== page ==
My baseball experience is similar to what LaKisha Jones encountered as a contestant in the 6th season of American Idol. During a preliminary round of the show, Jones took on Jennifer Holliday's "And I Am Telling You I'm Not Going," a risky song that would reveal a vocally-challenged wannabe in the first few bars.
My baseball experience is similar to what LaKisha Jones encountered as a contestant in the 6th season of American Idol. During a preliminary round of the show, Jones took on Jennifer Holliday's "And I Am Telling You I'm Not Going," a risky song that would reveal a vocally-challenged wannabe in the first few bars. LaKisha nailed it in memorable fashion, giving perhaps the finest preliminary performance in Idol history and prompting Simon Cowell to declare her as the singer to beat in that year's competition. Unfortunately, it was a moment that she never again matched, particularly in light of the lofty expectations it had raised. Despite the reality check that the next several weeks' performances brought to her and the judges, Jones proved she was still a fine - if not singular - vocalist. She ultimately exited as the season's third runner up.
Two years later, now a married woman far removed from her hometown of Flint, Michigan and her adopted Houston, LaKisha has finally released her first album, a mere two weeks after the debut of her more vaunted 6th season mate Melinda Doolittle. And while the release dates of the two discs may be close, the paths taken by the two singers couldn't be more different. Doolittle issued an unadulterated (and questionably executed) throwback album, focusing on jazz, blues and standards of a half century ago, while Jones on her debut, So Glad I'm Me, takes a decidedly urban adult contemporary slant. The result for LaKisha is a disc that not only is more consistently pleasing than Doolittle's, but highlights her as a more complete artist than her time on television ever revealed.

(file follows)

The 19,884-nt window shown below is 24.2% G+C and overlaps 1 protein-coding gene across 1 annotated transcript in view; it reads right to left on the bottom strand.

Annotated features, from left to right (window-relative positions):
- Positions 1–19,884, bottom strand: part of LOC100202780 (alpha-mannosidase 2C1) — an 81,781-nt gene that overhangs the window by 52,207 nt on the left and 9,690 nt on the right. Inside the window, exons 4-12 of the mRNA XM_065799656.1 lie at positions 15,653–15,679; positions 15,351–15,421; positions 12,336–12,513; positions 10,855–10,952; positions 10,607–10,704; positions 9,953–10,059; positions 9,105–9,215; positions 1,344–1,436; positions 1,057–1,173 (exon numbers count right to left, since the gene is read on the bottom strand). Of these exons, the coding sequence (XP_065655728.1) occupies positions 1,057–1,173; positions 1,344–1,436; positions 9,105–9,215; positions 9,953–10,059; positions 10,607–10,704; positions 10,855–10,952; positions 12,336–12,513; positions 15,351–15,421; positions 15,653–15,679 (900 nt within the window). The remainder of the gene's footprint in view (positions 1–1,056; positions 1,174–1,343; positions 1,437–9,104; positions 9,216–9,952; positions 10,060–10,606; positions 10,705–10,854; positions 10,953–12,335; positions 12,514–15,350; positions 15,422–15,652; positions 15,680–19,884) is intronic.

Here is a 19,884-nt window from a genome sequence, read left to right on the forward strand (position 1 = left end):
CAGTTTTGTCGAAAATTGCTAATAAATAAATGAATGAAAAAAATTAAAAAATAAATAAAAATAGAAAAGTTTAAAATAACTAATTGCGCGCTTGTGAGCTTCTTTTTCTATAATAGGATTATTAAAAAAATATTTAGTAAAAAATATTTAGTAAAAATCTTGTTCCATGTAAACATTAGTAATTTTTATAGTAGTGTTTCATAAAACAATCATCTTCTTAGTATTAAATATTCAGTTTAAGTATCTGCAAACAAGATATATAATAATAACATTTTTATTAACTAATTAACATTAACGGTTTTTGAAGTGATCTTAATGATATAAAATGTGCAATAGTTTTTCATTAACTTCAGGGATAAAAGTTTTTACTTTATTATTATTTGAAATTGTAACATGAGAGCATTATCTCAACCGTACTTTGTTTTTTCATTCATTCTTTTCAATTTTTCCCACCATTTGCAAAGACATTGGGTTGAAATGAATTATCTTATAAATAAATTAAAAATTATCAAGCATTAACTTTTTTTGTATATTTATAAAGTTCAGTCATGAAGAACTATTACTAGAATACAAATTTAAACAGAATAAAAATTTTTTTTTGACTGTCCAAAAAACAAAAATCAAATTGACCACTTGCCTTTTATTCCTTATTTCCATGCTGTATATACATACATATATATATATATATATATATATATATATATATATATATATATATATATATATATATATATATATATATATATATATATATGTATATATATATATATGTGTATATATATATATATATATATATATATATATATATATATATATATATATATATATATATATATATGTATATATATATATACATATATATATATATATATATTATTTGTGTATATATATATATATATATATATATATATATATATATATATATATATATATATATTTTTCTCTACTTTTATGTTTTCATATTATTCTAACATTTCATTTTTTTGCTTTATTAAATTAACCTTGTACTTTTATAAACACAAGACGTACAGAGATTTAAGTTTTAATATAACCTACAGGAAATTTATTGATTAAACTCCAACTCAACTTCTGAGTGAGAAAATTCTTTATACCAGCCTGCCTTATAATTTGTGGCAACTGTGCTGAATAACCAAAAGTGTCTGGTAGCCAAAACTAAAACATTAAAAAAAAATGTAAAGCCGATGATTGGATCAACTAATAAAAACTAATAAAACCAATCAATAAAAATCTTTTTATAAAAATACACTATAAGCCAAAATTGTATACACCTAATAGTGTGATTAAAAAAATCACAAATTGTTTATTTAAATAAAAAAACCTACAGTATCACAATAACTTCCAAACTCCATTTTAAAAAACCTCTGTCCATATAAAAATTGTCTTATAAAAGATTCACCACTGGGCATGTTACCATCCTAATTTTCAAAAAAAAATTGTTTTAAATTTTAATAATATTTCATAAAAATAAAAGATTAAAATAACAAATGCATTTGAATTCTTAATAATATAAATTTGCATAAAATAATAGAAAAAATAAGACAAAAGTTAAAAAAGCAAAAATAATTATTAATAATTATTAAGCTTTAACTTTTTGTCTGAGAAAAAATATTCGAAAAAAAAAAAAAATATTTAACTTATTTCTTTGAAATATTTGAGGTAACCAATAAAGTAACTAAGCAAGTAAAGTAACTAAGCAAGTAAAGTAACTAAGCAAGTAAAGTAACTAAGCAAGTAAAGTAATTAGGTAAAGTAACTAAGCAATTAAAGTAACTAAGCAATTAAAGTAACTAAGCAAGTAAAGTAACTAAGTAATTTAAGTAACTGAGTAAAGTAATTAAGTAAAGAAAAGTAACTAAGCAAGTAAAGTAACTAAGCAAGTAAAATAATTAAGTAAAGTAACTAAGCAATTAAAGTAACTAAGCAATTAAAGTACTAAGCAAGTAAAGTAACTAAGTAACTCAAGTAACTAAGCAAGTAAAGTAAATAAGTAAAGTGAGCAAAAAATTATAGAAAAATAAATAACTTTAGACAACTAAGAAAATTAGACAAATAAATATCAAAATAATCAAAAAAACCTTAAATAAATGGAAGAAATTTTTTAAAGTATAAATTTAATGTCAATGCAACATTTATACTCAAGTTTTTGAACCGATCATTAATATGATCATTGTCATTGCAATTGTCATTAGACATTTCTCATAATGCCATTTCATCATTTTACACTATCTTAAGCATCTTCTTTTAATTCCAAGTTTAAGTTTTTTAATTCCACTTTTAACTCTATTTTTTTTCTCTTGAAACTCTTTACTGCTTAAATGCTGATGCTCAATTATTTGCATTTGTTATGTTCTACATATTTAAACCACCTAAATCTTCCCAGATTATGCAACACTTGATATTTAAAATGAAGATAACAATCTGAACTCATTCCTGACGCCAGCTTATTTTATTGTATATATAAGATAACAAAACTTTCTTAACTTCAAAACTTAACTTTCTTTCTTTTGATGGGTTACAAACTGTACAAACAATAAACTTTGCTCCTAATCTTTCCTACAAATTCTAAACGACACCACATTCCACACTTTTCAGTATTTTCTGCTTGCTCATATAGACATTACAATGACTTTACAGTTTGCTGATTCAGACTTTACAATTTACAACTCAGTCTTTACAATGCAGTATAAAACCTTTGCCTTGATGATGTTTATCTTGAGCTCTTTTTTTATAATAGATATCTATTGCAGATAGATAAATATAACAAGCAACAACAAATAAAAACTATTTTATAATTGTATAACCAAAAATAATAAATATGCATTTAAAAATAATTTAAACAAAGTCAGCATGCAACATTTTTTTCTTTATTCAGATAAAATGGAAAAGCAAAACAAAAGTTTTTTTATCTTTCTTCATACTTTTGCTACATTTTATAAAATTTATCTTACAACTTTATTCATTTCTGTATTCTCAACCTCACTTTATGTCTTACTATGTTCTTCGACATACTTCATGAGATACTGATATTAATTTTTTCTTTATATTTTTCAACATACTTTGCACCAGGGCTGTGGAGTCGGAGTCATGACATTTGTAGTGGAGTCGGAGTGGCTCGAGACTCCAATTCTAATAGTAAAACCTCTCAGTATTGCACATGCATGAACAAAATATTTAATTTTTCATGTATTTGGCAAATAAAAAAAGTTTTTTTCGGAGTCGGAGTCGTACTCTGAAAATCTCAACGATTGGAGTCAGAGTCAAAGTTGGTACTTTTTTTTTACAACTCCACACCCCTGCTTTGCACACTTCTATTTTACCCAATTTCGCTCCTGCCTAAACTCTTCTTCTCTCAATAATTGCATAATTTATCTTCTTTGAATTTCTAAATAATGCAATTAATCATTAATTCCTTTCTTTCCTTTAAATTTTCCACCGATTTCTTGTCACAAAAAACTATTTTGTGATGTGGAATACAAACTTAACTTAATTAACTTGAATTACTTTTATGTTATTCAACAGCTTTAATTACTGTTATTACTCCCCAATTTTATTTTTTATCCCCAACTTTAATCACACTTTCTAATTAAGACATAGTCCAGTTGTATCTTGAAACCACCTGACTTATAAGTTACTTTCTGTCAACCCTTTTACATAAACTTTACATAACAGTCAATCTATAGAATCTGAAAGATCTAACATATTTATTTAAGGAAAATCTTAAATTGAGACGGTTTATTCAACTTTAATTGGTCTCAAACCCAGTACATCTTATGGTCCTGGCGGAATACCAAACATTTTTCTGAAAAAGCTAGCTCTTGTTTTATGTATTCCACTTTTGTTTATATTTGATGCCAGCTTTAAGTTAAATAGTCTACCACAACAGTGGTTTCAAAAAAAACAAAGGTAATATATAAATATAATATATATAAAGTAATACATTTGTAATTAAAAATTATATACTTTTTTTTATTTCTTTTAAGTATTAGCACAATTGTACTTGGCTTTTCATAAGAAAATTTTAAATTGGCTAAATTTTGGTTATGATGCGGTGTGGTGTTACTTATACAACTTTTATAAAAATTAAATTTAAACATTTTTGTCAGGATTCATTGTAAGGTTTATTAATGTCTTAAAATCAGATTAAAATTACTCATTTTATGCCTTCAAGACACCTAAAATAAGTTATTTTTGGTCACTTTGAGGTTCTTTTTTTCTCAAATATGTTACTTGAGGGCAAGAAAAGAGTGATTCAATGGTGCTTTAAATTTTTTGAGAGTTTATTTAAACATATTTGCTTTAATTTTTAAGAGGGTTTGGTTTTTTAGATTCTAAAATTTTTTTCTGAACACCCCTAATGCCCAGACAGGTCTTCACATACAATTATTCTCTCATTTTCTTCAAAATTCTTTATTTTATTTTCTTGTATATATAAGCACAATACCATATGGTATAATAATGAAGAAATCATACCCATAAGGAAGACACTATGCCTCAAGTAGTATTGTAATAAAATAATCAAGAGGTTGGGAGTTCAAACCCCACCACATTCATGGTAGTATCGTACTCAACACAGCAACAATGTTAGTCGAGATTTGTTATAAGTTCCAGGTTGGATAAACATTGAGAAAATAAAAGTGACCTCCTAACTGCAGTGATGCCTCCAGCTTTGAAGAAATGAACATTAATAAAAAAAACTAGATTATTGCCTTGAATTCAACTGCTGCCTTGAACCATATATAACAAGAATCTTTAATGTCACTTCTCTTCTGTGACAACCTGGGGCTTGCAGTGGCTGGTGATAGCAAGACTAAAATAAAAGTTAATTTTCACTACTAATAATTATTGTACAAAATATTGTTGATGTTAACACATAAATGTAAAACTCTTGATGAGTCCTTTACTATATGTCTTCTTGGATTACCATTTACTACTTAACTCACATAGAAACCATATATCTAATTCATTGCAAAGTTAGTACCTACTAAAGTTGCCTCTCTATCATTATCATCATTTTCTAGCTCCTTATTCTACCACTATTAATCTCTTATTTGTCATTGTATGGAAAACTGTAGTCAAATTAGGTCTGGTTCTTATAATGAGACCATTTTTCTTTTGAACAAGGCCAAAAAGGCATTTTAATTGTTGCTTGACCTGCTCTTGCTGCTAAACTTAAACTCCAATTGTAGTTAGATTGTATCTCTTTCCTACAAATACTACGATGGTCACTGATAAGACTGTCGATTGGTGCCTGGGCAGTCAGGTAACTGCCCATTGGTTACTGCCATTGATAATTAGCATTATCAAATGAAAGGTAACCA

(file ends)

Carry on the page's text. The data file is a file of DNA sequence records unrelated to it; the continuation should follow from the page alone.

Her Idol performance of "And I Am Telling You," combined with her struggles in other genres on the show, gave the impression that Jones was a belter, able to handle Gospel shouts but unable to adjust to more nuanced material. Happily, she blows that unfair characterization away on So Glad I'm Me, sounding as comfortable displaying her inner Mary J on the upbeat title track as she does on the requisite big ballad "Bye Bye" or the attractive "Beautiful Girl" (a love song for her five year old daughter).
In fact, the versatility LaKisha shows on So Glad is perhaps the album's brightest feature. Rather than suffer the dreaded curse of Jennifer Holliday, she instead appears to be an artist capable of following in the tracks of more enduring, flexible singers like Kelly Price. Jones' development is never more evident than on a 70s-style adult oriented cut like "Fade Away"or the radio-ready midtempo "Nothing," where she comes off as both authentic and - dare we say - flirty. She even has the audacity to tackle a Whitney cover, providing a faithful remake of "You Give Good Love" that is as likeable as the original.
The material on So Glad I'm Me is not earth-shattering, but it is solid and well sequenced, providing enough hooks and tempo changes to keeps things interesting throughout, and more importantly, showcasing LaKisha Jones as a talented singer who is worthy of the career into which Idol thrust her. And it will be a livelihood that is much longer than my career in baseball. Recommended.
By Chris Rizik